Display Settings:

Format

Send to:

Choose Destination
See comment in PubMed Commons below
Genet Med. 1998 Nov-Dec;1(1):40-8.

The molecular biology of galactosemia.

Author information

  • 1Department of Pediatrics, Emory University School of Medicine, Atlanta, Georgia 30322, USA. lje@rw.ped.emory.edu

Abstract

Classic galactosemia is an autosomal recessive disorder caused by the deficiency of galactose 1-phosphate uridyltransferase (GALT). Although the potentially lethal, neonatal hepatotoxic syndrome is prevented by newborn screening and galactose restriction, long-term outcome for older patients with galactosemia remains problematic. After the cloning and sequencing of the GALT gene, more than 130 mutations in the GALT gene have been associated with GALT deficiency; this review relates them to function and clinical outcome. Two common mutations, Q188R and K285N, account for more than 70% of G alleles in the white population and are associated with classic galactosemia and impaired GALT function. In the black population, S135L accounts for 62% of the alleles causing galactosemia and is associated with good outcomes. A large 5 kb deletion in the GALT gene is found in Ashkenazim Jews. The Duarte galactosemia variant is caused by N314D. Homozygosity for N314D reduces GALT activity to 50%. When either E203K or a 1721C-->T transition (Los Angeles variant) are present in cis with N314D, GALT activity reverts to normal. In this review, we discuss the structural biology of these mutations as they affect both the GALT enzyme and patient outcome.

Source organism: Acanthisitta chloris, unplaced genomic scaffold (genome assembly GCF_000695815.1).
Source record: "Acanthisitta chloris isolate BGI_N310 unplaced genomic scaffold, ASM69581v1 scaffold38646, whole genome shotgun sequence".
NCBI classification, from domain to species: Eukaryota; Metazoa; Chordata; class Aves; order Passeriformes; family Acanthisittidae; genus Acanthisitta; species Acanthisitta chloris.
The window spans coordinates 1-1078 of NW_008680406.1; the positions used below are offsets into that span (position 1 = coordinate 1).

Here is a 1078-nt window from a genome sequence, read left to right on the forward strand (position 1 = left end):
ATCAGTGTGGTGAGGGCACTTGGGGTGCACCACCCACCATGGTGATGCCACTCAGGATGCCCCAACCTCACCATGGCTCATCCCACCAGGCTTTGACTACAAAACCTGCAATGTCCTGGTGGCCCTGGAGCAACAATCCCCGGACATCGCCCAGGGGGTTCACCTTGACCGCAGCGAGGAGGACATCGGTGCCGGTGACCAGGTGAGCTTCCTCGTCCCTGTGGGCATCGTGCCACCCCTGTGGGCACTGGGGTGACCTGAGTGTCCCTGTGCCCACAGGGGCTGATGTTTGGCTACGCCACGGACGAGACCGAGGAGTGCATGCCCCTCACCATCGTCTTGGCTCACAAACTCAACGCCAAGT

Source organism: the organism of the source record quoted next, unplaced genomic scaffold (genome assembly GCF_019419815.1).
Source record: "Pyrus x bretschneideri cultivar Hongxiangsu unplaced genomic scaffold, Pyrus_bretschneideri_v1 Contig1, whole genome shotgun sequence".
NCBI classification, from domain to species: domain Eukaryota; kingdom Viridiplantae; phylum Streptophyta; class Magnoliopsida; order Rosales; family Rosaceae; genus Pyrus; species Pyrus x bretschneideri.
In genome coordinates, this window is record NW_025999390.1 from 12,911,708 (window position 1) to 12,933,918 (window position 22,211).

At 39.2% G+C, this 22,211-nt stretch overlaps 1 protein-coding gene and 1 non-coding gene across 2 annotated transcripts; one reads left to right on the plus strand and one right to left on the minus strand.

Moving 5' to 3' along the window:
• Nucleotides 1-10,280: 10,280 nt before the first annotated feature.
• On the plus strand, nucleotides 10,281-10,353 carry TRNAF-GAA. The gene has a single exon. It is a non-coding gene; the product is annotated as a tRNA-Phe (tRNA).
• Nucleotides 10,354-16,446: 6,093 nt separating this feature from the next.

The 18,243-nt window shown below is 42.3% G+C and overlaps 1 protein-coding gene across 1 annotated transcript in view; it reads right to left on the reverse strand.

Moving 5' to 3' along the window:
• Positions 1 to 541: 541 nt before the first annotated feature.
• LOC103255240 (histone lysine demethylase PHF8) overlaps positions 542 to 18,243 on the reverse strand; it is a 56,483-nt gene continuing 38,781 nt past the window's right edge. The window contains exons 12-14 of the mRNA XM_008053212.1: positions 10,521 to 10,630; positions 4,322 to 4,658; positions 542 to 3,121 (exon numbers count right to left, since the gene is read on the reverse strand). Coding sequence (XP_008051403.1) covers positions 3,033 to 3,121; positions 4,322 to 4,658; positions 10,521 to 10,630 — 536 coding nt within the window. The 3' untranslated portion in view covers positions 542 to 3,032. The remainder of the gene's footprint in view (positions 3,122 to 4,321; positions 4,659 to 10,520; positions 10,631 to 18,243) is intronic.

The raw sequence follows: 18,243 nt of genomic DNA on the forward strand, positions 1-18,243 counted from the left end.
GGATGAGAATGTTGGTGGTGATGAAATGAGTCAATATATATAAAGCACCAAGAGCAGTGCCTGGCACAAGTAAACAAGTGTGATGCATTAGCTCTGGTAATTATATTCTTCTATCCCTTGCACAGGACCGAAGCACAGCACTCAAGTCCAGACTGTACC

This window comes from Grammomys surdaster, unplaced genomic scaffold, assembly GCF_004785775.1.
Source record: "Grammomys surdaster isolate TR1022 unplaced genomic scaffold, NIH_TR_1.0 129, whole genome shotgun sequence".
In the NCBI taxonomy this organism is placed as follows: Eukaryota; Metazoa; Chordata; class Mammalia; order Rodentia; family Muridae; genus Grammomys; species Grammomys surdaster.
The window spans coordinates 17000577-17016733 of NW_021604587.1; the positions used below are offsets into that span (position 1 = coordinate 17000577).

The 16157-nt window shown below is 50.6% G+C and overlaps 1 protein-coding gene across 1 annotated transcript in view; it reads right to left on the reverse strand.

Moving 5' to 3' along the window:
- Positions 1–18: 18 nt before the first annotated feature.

PMID:
11261429
[PubMed - indexed for MEDLINE]
PubMed Commons home

PubMed Commons

0 comments
How to join PubMed Commons

    Supplemental Content

    Icon for Nature Publishing Group
    Loading ...
    Write to the Help Desk